Pay careful attention to me now:
This series of electrician safety articles could save your life.
It’s not often that people get to write something like that statement, but it’s totally true. The first and most important thing to know about working with electricity is, it’s potentially lethal.
From day one as an apprentice, and your first class in electrician school 101, you will have safety messages and procedures hammered into you. Day in, day out, you’ll hear people tell you:
- always clean up after yourself
- be careful
- follow the rules
- tag-in, tag-out
- never rush
- don’t cut corners
- always prepare the site properly
- always leave it as you found it
Some of this is common sense. It never pays to rush in any job. You will always make mistakes. But, while rushing to finish mowing somebody’s lawn could leave you with an unhappy customer, rushing to finish an electrical job could leave you (or a colleague) six feet under.
Working with electricity is never without risk. You will need to familiarize yourself with the dangers, and above all, always maintain a healthy respect for electricity.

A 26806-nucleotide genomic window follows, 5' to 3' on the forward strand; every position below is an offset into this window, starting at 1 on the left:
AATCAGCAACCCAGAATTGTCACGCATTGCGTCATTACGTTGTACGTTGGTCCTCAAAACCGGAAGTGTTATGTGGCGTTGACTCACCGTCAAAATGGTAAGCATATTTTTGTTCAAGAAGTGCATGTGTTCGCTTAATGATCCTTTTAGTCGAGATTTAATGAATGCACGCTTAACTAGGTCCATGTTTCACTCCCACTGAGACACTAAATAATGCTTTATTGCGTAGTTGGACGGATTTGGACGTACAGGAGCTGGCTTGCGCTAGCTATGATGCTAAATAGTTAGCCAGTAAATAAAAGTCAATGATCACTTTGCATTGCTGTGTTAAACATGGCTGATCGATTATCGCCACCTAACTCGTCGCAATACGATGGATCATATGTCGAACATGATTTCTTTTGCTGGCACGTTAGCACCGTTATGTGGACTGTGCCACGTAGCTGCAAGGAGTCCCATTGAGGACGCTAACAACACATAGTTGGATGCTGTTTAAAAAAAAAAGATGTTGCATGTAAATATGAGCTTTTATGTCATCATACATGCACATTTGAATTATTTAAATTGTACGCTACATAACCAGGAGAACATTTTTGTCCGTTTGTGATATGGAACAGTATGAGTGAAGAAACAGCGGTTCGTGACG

This article presents basic advice on how to keep yourself alive and well when working with electricity. Below are sub-topics which break out specifics in more detail.
Nobody expects a new apprentice electrician to know all about safety on day one. Just like every other aspect of being a sparky, you will receive full and detailed training to get you up to speed on safety topics, and keep yourself and colleagues safe in the workplace.
As a professional electrician, you will not be allowed onto a job site without the correct safety gear. All clothing is designed to make your time on the job as secure as possible.
You will be expected to provide your own safety equipment, and should be prepared to present it for inspection. All gear must be properly labeled to be approved for use on site.
Many aspects of on-site safety gear are mandatory. No commercial or industrial work site is going to allow you to enter without the correct hard hat, for example. Other elements of your gear are somewhat optional, but often desirable.
You’re going to be wearing safety glasses; side shields may not be mandatory, but many electricians choose to use them. If you need prescription eyewear, then specialist safety glasses will be a must. A back support belt can prevent injury in dangerous environments.